On June 3, while unveiling the new executive branch sanctions, White House Press Secretary Jay Carney noted, “Even as we intensify our pressure on the Iranian government, we hold the door open to a diplomatic solution.” Carney’s comments obscured a troubling reality: sanctions no longer go hand in hand with the diplomatic process. Rather, sanctions are hindering efforts to negotiate with the Iranians and to resolve the problem peacefully.

Economic sanctions could have served as a useful element of a sophisticated, multi-faceted effort to prevent a nuclear-armed Iran. Now, however, sanctions are fast becoming the entirety of our policy — and a policy of pressure alone has little chance of succeeding. To make genuine progress on the Iranian nuclear issue, the Obama administration and Congress must shift their focus toward sanctions relief and compromise, rather than sticking with the pressure-only approach that’s proving increasingly counterproductive.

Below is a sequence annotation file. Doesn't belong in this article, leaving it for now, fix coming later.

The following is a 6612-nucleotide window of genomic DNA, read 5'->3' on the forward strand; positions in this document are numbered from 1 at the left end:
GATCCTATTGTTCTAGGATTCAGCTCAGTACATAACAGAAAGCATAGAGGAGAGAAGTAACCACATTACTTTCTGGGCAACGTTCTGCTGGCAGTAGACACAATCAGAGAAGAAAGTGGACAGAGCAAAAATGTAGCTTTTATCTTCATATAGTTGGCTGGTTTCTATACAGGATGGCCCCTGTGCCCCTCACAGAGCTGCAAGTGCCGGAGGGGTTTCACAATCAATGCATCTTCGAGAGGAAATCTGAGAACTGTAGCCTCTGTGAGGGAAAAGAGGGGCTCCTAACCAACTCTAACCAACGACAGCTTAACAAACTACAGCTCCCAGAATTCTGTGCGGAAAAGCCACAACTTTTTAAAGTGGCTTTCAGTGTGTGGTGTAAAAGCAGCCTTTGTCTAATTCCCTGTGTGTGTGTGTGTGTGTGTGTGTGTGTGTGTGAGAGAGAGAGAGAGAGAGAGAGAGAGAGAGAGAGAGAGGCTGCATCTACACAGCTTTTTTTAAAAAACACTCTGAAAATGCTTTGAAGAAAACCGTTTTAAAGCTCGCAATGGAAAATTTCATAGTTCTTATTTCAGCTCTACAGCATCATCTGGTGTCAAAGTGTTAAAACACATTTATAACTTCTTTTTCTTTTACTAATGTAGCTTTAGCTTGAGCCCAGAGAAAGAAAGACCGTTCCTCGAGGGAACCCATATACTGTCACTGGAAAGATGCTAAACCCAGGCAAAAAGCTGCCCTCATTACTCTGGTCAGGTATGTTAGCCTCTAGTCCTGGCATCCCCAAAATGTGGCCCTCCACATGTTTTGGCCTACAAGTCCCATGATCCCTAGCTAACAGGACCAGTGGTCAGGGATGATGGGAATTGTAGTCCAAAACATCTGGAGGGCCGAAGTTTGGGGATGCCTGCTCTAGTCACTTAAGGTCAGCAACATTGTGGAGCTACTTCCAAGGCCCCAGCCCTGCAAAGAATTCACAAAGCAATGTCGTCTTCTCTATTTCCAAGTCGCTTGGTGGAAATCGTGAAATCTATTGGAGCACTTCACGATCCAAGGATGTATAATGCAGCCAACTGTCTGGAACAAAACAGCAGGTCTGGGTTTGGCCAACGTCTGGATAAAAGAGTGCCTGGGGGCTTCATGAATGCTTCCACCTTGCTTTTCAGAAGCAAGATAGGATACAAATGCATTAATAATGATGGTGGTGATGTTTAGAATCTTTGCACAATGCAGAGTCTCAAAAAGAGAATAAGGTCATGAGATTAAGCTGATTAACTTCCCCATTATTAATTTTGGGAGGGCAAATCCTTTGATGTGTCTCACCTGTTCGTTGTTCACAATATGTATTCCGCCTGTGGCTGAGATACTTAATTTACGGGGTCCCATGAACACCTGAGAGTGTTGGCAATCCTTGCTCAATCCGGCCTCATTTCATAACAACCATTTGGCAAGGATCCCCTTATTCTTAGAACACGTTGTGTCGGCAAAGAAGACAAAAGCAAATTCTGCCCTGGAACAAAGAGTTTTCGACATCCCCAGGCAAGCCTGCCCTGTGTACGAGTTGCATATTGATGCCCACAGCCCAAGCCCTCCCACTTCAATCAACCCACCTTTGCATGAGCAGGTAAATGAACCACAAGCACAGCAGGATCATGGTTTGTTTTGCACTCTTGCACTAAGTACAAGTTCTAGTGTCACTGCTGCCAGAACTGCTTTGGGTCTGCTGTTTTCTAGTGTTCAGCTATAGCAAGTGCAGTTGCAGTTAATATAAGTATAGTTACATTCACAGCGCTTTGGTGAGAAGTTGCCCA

Share RightWeb

Featured Profiles

Although sometimes characterized as a Republican “maverick” for his bipartisan forays into domestic policy, Lindsey Graham (R-SC) is one of the Senate’s more vocal hawks.


Former CIA director Michael Hayden, a stalwart advocate of the Bush-era policies on torture and warrantless wiretapping, has been a vocal critic of Donald Trump


The former GOP presidential candidate and Speaker of the House has been a vociferous proponent of the idea that the America faces an existential threat from “Islamofascists.”